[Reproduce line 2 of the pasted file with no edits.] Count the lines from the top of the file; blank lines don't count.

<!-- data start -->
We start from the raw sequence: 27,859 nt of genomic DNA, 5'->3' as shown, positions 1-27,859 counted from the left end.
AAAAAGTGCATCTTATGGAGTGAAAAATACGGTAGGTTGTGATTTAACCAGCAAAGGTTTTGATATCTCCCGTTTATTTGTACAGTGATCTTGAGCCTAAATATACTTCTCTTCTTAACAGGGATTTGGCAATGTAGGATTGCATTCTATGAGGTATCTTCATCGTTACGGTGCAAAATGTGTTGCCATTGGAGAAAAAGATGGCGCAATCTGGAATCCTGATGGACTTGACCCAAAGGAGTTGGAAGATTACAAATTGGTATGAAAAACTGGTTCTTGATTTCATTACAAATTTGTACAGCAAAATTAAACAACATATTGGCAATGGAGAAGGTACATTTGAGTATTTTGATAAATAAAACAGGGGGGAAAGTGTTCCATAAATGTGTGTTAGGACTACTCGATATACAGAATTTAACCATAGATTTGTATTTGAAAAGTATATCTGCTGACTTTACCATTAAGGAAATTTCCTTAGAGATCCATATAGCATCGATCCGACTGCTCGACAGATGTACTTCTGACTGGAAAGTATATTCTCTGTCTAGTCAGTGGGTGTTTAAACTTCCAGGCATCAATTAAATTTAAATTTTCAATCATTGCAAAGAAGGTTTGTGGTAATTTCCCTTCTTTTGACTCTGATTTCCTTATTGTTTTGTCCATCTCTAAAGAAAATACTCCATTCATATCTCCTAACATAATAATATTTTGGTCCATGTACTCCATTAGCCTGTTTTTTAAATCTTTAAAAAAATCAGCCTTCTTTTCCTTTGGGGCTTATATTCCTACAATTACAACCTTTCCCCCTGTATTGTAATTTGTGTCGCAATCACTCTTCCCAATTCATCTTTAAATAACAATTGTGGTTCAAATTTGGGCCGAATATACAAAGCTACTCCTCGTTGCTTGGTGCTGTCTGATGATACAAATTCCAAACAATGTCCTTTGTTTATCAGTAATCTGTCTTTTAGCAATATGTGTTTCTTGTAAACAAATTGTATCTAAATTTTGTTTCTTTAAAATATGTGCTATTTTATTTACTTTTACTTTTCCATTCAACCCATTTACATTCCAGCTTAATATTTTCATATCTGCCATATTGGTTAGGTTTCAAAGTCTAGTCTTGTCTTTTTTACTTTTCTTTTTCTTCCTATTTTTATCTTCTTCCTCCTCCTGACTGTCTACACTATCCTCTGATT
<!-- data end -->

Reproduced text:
AAAAAGTGCATCTTATGGAGTGAAAAATACGGTAGGTTGTGATTTAACCAGCAAAGGTTTTGATATCTCCCGTTTATTTGTACAGTGATCTTGAGCCTAAATATACTTCTCTTCTTAACAGGGATTTGGCAATGTAGGATTGCATTCTATGAGGTATCTTCATCGTTACGGTGCAAAATGTGTTGCCATTGGAGAAAAAGATGGCGCAATCTGGAATCCTGATGGACTTGACCCAAAGGAGTTGGAAGATTACAAATTGGTATGAAAAACTGGTTCTTGATTTCATTACAAATTTGTACAGCAAAATTAAACAACATATTGGCAATGGAGAAGGTACATTTGAGTATTTTGATAAATAAAACAGGGGGGAAAGTGTTCCATAAATGTGTGTTAGGACTACTCGATATACAGAATTTAACCATAGATTTGTATTTGAAAAGTATATCTGCTGACTTTACCATTAAGGAAATTTCCTTAGAGATCCATATAGCATCGATCCGACTGCTCGACAGATGTACTTCTGACTGGAAAGTATATTCTCTGTCTAGTCAGTGGGTGTTTAAACTTCCAGGCATCAATTAAATTTAAATTTTCAATCATTGCAAAGAAGGTTTGTGGTAATTTCCCTTCTTTTGACTCTGATTTCCTTATTGTTTTGTCCATCTCTAAAGAAAATACTCCATTCATATCTCCTAACATAATAATATTTTGGTCCATGTACTCCATTAGCCTGTTTTTTAAATCTTTAAAAAAATCAGCCTTCTTTTCCTTTGGGGCTTATATTCCTACAATTACAACCTTTCCCCCTGTATTGTAATTTGTGTCGCAATCACTCTTCCCAATTCATCTTTAAATAACAATTGTGGTTCAAATTTGGGCCGAATATACAAAGCTACTCCTCGTTGCTTGGTGCTGTCTGATGATACAAATTCCAAACAATGTCCTTTGTTTATCAGTAATCTGTCTTTTAGCAATATGTGTTTCTTGTAAACAAATTGTATCTAAATTTTGTTTCTTTAAAATATGTGCTATTTTATTTACTTTTACTTTTCCATTCAACCCATTTACATTCCAGCTTAATATTTTCATATCTGCCATATTGGTTAGGTTTCAAAGTCTAGTCTTGTCTTTTTTACTTTTCTTTTTCTTCCTATTTTTATCTTCTTCCTCCTCCTGACTGTCTACACTATCCTCTGATT